Oldschool boy June 19, 2010 at 3:16 pm

Gene
Since I can’t reply to you previous comment, I am doing it here. You say, you are sick of people like me who attack you. I will say I am sick of people who like to saying after-fact “I saw that coming!”, and then you just start repeating statements you probably have not witnessed yourself but heard from some third party. As for the TV show about Kyrgyz in slavery, I have recently read an article in “People” Magazine about African-American people in some southern states who had been enslaved until very recently. Plus, probably everybody has seen films about illegal South American workers in the US meat industry who are 0treated almost like slaves. But does it mean there will be ethnic pogroms in the Southern United States?
If you are an anthropologist as you claim, you should have some written works on the subject. Care to share?

Randy McDonald June 20, 2010 at 9:38 pm

Old School Boy:

“As for the TV show about Kyrgyz in slavery, I have recently read an article in “People” Magazine about African-American people in some southern states who had been enslaved until very recently.”

Indeed. How is this relevant to Daniels’ point that Kyrgyzstani television featured dramas showing Kazaks enslaving Kyrgyz, as a consequence and a cause of anti-Kazak sentiment?

Xenophon June 18, 2010 at 11:17 pm

“Over the last few days, an ugly question has emerged, on this site and on others: ‘Are Central Asians violent?”’

Wow–talk about a strawman argument. Who, specifically, asked this question?

“But did they do it because they are Kyrgyz and have some sort of primordial impulse to do so? No. Was it destined to happen? No. Was the violence most likely tied to recent political events and not ancient patterns of behavior? Yes.”

Hmmm–I believe this is called assuming one’s conclusion. Well, at least I’m reassured to find out it wasn’t “destined to happen.” I guess that lets God off the hook.

Averroes June 19, 2010 at 8:09 am

Speaking as one classically-psuedonymed blogger to another, right on man.

Sarah Kendzior June 19, 2010 at 9:07 am

Actually, I was probably giving too much credit by phrasing this as a question — often it’s a statement. In Gene’s earlier article, he begins by saying that “post-Soviet Central Asians did not appear to be violent people” but then concludes, thanks to an Uzbek who informed him that “We are mean. We can be evil and brutal to each other”, that he was wrong. The question of innate violence has been brought up on other discussion boards (often in languages other than English) and the presumption that mass violence is common in Central Asia emerges in numerous media reports, such as the ones I quoted above. The stereotype of Central Asians as innately violent has a long history and still is in wide circulation (see the Rashid quote above). It is a stereotype well worth correcting, particularly at a time when people who normally don’t read much about CA are following the Kyrgyzstan story.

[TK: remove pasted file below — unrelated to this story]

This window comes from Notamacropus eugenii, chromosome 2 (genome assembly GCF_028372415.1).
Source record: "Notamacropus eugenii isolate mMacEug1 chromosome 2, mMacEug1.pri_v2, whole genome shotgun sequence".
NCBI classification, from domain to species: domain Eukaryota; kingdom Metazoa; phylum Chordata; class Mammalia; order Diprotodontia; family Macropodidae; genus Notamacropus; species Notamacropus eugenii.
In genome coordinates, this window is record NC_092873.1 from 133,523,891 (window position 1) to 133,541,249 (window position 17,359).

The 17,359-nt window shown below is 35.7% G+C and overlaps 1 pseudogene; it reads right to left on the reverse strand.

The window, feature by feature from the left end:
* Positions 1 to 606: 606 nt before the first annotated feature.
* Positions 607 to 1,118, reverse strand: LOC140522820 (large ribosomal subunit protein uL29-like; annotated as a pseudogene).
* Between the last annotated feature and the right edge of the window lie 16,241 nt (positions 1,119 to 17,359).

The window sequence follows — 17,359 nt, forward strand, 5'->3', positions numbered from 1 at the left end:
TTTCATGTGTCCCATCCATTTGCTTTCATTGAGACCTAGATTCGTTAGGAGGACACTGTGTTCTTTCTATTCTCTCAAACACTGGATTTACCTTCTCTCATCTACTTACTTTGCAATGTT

Xenophon June 19, 2010 at 12:24 pm

Sarah,

Well, knowing little about Central Asia per se, and having just perused this site for several days now, the issue of whether Central Asians are “violent”–whether posed interrogatively or declaratively–does not seem to me to have been a key point of discussion up to this point. The main issues that are of interest to most posters/discussants, as far as I can see, are first, what is the extent of causation between the current violence and ethnic antipathy between Kirghiz and Uzbeks? Second, what was the triggering event/action that precipitated this violence? Third, why was it difficult–or not difficult–to anticipate? And fourth–though this has gotten relatively less attention, what are the prospects going forward?
No one I have read is asserting or suggesting that Central Asians are more intrinsically violent than human beings in general (with the possible exception of the one post you mention which is more of an implication).